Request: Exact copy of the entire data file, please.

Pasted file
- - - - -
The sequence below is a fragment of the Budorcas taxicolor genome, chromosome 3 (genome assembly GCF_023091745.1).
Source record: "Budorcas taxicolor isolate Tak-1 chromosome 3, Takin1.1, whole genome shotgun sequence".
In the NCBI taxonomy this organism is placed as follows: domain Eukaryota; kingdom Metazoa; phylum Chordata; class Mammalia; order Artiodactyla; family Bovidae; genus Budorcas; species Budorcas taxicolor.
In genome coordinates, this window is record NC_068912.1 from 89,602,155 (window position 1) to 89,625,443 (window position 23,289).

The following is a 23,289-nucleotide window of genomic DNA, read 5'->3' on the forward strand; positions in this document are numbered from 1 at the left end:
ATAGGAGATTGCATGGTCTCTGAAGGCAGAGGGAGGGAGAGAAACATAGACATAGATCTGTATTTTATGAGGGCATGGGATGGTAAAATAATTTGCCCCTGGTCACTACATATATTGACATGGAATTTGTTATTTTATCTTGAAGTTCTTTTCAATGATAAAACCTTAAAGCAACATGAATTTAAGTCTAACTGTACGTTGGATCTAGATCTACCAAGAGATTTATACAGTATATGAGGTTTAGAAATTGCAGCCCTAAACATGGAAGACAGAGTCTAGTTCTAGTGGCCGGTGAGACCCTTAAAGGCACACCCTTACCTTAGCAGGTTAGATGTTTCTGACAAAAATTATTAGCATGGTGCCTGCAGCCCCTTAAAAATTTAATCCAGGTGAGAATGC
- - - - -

The sequence below is a fragment of the Budorcas taxicolor genome, chromosome 3 (genome assembly GCF_023091745.1).
Source record: "Budorcas taxicolor isolate Tak-1 chromosome 3, Takin1.1, whole genome shotgun sequence".
In the NCBI taxonomy this organism is placed as follows: domain Eukaryota; kingdom Metazoa; phylum Chordata; class Mammalia; order Artiodactyla; family Bovidae; genus Budorcas; species Budorcas taxicolor.
In genome coordinates, this window is record NC_068912.1 from 89,602,155 (window position 1) to 89,625,443 (window position 23,289).

The following is a 23,289-nucleotide window of genomic DNA, read 5'->3' on the forward strand; positions in this document are numbered from 1 at the left end:
ATAGGAGATTGCATGGTCTCTGAAGGCAGAGGGAGGGAGAGAAACATAGACATAGATCTGTATTTTATGAGGGCATGGGATGGTAAAATAATTTGCCCCTGGTCACTACATATATTGACATGGAATTTGTTATTTTATCTTGAAGTTCTTTTCAATGATAAAACCTTAAAGCAACATGAATTTAAGTCTAACTGTACGTTGGATCTAGATCTACCAAGAGATTTATACAGTATATGAGGTTTAGAAATTGCAGCCCTAAACATGGAAGACAGAGTCTAGTTCTAGTGGCCGGTGAGACCCTTAAAGGCACACCCTTACCTTAGCAGGTTAGATGTTTCTGACAAAAATTATTAGCATGGTGCCTGCAGCCCCTTAAAAATTTAATCCAGGTGAGAATGC